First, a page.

Development finance institutions share their experience at COP24
LONDON, 06-Dec-2018 — /EuropaWire/ — Climate change impacts are high on the international agenda. From severe wildfires in California and Greece to devastating floods in Kerala, these impacts have dominated headlines this year. Both the increasing number of extreme weather events and the continuing rise in global carbon emissions add urgency to this year’s COP24 in Poland, where the global effort to tackle climate change is being developed.
One key area of focus at COP24 will be the financing gap between climate change adaptation (coping with the impacts of a changing and more variable climate), and climate change mitigation (reducing the greenhouse gas emissions that drive climate change).
Mitigation finance flows are 4-5 times greater than adaptation flows, as shown recently in the UNFCCC’s 2018 Biennial Assessment. The assessment illustrates the urgent need to scale the financing of climate adaptation, in addition to ensuring that these flows are consistently defined, tracked and reported.
In 2015, Multilateral Development Banks (MDBs) Climate Finance Tracking and the International Development Finance Club (IDFC) Climate Finance Working Group agreed upon a set of Common Principles for Climate Change Adaptation Finance Tracking. During a MDB-IDFC side-event at COP24, the Working Group will jointly launch Lessons Learned from Three Years of Implementing the MDB-IDFC Common Principles for Climate Change Adaptation Finance Tracking.
The report synthesises the experience of the major climate finance providers in defining, tracking and reporting climate adaptation finance.
Here are the lessons learned from implementing the Common Principles over the past three years:
- A process-based approach is important for preparing, tracking and reporting adaptation finance. The Common Principles have a three-step approach for tracking adaptation finance: i) setting out a project-specific context of climate vulnerability; ii) making an explicit statement of intent to address that climate vulnerability; and iii) articulating a clear and direct link between the context of climate vulnerability and the specific project activities and for tracking and reporting adaptation finance.
- A range of approaches is needed to determine shares of project costs that can be counted as adaptation finance. The Common Principles recommend that adaptation finance should be reported based on the disaggregation of adaptation activities from non-adaptation activities within projects. This is being implemented using a range of approaches that reflect the varying mandates and business models of the different MDBs and IDFC members.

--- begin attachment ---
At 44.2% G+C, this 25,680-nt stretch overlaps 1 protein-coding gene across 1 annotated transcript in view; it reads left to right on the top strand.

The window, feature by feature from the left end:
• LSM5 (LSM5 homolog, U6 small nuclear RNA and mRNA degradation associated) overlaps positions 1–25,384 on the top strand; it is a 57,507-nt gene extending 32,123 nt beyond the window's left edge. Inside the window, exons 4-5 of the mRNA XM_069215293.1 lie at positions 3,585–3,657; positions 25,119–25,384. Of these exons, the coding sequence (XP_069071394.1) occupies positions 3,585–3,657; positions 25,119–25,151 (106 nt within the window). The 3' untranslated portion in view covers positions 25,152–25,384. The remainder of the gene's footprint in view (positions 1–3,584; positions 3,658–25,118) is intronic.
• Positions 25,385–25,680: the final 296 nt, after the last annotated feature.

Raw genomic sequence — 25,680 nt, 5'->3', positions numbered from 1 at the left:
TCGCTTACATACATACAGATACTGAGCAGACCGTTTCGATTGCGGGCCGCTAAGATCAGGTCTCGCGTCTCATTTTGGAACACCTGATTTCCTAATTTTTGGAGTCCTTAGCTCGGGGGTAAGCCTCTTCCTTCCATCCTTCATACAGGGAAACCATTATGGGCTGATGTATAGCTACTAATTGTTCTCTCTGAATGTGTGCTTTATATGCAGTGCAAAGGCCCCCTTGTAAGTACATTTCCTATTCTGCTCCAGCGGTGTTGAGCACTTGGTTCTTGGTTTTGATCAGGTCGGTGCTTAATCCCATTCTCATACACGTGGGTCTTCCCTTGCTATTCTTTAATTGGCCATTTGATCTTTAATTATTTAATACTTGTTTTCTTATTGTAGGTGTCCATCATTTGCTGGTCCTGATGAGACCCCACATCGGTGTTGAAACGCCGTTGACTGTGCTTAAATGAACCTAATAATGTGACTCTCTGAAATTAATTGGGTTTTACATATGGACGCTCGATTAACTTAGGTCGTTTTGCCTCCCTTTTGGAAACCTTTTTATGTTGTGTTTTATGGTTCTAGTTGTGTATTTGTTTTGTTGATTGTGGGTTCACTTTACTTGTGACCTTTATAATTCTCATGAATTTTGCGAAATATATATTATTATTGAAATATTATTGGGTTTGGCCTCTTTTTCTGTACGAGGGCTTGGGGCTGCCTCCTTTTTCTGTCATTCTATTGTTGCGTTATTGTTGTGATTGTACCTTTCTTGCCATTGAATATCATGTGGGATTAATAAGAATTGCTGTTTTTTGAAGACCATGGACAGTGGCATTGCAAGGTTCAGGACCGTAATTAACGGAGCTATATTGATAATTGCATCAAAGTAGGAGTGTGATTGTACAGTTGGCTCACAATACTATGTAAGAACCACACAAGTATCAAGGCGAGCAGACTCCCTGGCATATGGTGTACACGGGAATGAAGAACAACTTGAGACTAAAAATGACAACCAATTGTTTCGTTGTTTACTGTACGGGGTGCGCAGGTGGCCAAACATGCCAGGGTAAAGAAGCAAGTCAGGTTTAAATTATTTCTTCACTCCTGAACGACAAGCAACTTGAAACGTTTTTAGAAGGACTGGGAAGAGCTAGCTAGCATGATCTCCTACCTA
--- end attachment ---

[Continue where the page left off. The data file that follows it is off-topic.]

- The application of the Common Principles has generated valuable experience of how to determine the project-specific context of climate vulnerability. The climate vulnerability context should explain how a project—including its assets, the services it is meant to provide, the ecosystem services it relies on and the targeted beneficiaries—is affected by climate variability and climate change, now and in the future.
- It is important to integrate technical considerations into adaptation finance tracking. These considerations include improved use of climate information, introduction of better management practices for climate resilience, and policy or regulatory reforms that incentivise more climate-resilient practices and behaviours.
- Implementing the Common Principles has helped build institutional capacity and expertise within the MDBs and among IDFC members. This includes the development of a range of technical resources and training or guidance materials, many of which are in the public domain and may therefore benefit a much wider range of organisations working on adaptation and adaptation financing.
- We need to develop further ways to define and report the impact of adaptation projects. Whilst there is more adaptation finance being reported, institutions have become more aware that reporting on adaptation efforts needs to go beyond tracking the finance and also capture the results that the projects and finance have delivered.
“Growing international awareness of the urgent need to cope with climate change impacts has led to much greater focus on financing flows for adaptation,” said Craig Davies, Head of Climate Resilience Investments at EBRD.
“This report shows how financial institutions can work together to define good practices for reporting both the quantity and quality of adaptation finance flows”.
“This report is the result of a close partnership and excellent collaboration between a wide range of organisations involved in adaptation financing,” added Zeynep Cansever Stevens, MRV Analyst in EBRD’s Energy Efficiency & Climate Change team.
“In addition to MDBs and IDFC members, a significant number of national and international organisations have also contributed towards the analysis contained in the report.”
Since the adoption of the Common Principles for Climate Change Adaptation Finance Tracking, MDBs have delivered adaptation finance exceeding US$ 18.6 billion though more 1,000 projects. IDFC members have also reported adaptation finance in excess of US$ 20.5 billion between 2015 and 2017.
The EBRD’s climate resilience investment operations is one of the pillars of its Green Economy Transition (GET) approach, through which the Bank seeks to increase the volume of green financing to 40 per cent of EBRD annual investment by 2020.
Since 2011, the EBRD has signed more than 210 climate resilience investments with a total business volume exceeding €5.6 billion, and GET adaptation finance in excess of €1.6 billion.
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